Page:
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Nine years ago, in the basement of Queens Library in Jamaica, Metropolitan Transportation Authority technicians introduced a revolutionary concept: fast buses.
These buses, they explained, using PowerPoint displays, make fewer stops, are never slowed by vehicles in front of them, require passengers to pay before boarding by any door they choose to save time and are equipped with sensors to prolong green traffic lights so they can speed through intersections.
Yep, it was Bus Rapid Transit they were talking about.
One of the techies said the site of BRT’s debut was right outside the library on Merrick Boulevard.
But somehow, through years of no BRT, those in charge at the MTA decided Hillside Avenue was preferable to Merrick for the introduction of BRT, then there was talk that they should run on Queens Boulevard.
In any case, Queens lost its place on line and transit officials have recently chosen, or talked about, trying BRT out on chaotically congested Manhattan crosstown streets like 34th, 49th and 50th streets.
In the meantime, BRT finally materialized and is alive and well in the Bronx. The Bx12, officially known as Select Service, runs from uppermost Manhattan eastward along Fordham Road and Pelham Parkway.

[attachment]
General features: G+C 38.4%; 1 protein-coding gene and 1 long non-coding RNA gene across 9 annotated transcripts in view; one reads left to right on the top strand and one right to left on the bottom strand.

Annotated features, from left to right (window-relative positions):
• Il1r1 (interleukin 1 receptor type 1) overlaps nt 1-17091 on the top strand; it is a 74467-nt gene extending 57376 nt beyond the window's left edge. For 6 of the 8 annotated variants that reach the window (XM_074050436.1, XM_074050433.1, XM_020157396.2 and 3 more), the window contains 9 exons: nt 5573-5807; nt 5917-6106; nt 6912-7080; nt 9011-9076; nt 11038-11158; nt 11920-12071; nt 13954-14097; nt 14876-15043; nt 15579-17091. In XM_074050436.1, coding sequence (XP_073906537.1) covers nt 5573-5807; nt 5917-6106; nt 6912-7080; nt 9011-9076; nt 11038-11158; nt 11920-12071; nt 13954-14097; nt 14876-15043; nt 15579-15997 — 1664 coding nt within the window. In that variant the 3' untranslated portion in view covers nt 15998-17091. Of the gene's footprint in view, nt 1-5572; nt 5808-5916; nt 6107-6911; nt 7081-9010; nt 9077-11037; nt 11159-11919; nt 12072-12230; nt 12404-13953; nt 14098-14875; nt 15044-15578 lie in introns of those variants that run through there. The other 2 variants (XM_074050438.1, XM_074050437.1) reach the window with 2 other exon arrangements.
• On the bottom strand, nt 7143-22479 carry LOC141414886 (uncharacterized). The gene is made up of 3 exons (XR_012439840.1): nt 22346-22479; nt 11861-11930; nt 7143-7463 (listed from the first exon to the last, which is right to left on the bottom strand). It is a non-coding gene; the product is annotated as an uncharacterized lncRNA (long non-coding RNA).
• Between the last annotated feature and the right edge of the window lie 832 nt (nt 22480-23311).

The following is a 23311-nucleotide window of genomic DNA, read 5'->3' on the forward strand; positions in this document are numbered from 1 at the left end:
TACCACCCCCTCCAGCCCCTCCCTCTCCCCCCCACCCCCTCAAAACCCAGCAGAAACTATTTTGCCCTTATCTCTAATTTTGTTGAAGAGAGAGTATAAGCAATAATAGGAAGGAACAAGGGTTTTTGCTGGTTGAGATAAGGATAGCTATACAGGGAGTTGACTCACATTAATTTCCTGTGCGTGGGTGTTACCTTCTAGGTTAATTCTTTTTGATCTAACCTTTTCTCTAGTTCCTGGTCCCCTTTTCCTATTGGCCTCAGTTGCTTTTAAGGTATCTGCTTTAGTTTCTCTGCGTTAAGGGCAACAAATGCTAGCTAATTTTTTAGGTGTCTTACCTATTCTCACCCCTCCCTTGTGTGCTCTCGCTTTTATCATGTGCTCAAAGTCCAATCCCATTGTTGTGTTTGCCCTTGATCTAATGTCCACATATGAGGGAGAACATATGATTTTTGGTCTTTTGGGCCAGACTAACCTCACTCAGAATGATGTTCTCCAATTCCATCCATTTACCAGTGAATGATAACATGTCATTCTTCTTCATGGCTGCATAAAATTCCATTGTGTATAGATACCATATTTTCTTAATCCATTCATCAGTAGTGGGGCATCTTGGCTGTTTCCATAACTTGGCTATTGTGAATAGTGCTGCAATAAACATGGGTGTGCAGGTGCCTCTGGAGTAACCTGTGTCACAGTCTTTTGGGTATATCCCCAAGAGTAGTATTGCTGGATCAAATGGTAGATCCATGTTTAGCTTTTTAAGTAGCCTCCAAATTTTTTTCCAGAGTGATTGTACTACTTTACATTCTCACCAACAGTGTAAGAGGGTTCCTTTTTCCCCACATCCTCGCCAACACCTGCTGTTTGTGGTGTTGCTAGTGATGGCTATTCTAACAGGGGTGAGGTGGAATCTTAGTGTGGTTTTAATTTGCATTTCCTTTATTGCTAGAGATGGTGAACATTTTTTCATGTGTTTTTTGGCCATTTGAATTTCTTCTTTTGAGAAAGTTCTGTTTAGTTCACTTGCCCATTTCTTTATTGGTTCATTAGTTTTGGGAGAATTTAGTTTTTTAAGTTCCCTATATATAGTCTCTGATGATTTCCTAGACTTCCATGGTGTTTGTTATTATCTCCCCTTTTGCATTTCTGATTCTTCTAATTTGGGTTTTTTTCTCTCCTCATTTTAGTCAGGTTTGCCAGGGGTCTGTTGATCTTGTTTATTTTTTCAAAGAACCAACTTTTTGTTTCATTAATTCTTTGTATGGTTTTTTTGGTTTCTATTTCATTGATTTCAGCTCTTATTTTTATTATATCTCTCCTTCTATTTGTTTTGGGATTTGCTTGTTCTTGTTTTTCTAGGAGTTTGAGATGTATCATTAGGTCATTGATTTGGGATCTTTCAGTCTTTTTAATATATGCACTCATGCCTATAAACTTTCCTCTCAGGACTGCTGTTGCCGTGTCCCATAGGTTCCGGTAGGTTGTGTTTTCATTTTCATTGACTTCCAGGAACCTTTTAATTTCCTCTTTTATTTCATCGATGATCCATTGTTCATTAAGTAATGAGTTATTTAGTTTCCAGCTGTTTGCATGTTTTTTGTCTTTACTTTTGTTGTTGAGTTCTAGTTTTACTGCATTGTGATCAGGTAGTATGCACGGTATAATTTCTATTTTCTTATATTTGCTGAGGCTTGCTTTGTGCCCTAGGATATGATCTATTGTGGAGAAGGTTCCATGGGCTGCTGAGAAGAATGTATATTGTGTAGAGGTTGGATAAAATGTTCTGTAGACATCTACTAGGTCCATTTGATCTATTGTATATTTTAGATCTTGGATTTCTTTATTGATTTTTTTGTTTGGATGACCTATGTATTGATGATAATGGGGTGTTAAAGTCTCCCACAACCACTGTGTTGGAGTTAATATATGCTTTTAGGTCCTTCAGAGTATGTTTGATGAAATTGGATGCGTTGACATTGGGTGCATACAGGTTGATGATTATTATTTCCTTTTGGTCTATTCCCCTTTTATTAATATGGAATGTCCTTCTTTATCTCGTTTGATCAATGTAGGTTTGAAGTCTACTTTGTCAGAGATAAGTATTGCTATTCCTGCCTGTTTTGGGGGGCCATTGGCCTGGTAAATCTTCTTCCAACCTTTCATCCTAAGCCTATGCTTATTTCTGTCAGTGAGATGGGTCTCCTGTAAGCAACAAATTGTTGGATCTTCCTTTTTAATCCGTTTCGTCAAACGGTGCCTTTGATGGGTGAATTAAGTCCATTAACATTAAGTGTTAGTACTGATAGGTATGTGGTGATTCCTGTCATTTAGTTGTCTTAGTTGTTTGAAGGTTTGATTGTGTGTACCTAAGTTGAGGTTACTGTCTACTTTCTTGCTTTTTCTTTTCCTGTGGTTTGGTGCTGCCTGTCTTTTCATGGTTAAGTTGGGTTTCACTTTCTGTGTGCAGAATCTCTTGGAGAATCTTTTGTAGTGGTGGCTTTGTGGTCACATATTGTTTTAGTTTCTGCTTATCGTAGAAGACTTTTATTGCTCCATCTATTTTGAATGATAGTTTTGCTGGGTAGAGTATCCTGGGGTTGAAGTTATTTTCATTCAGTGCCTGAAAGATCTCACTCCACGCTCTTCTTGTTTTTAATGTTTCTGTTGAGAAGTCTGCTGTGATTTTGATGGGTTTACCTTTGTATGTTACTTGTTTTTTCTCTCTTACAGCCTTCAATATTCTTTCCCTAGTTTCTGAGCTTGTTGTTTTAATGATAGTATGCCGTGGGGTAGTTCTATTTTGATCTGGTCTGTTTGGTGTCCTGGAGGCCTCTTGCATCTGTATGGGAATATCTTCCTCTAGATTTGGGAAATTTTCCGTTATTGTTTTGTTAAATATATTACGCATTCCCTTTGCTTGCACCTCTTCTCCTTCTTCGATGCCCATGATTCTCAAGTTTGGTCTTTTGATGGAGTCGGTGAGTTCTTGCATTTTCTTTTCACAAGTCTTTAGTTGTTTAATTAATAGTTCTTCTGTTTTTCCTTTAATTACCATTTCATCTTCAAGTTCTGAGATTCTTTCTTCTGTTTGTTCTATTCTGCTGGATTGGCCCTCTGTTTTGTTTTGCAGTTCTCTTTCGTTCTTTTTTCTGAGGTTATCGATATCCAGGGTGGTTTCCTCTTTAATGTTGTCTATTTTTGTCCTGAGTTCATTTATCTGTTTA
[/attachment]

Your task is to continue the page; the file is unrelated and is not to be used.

By most accounts, straphangers like it and ridership keeps rising.
Well, it turned out BRT was not so revolutionary after all and is found not only in parts of the United States, but all over the world. Places like Mexico City, Beijing, Lagos, Curitiba and other Brazilian cities and many European and Asian cities have BRT.
The Los Angeles County Metropolitan Transportation Authority has 26 BRT — they call it MetroRapid — lines with two more lines scheduled to roll out within weeks.
Dave Sotero, a Los Angeles MTA spokesman, said they inaugurated BRT service on Wilshire Boulevard in 2000.
But what of Queens, a place that has lots of buses, but few of them fast? And what about the areas in the borough without subways — places ripe for buses that do not waste time with boarding, traffic lights and congestion?
Give us back our place on line, MTA. Or at least let us know what our prospects for BRT are. We would like to hear from you.
©2009 Community Newspaper Group
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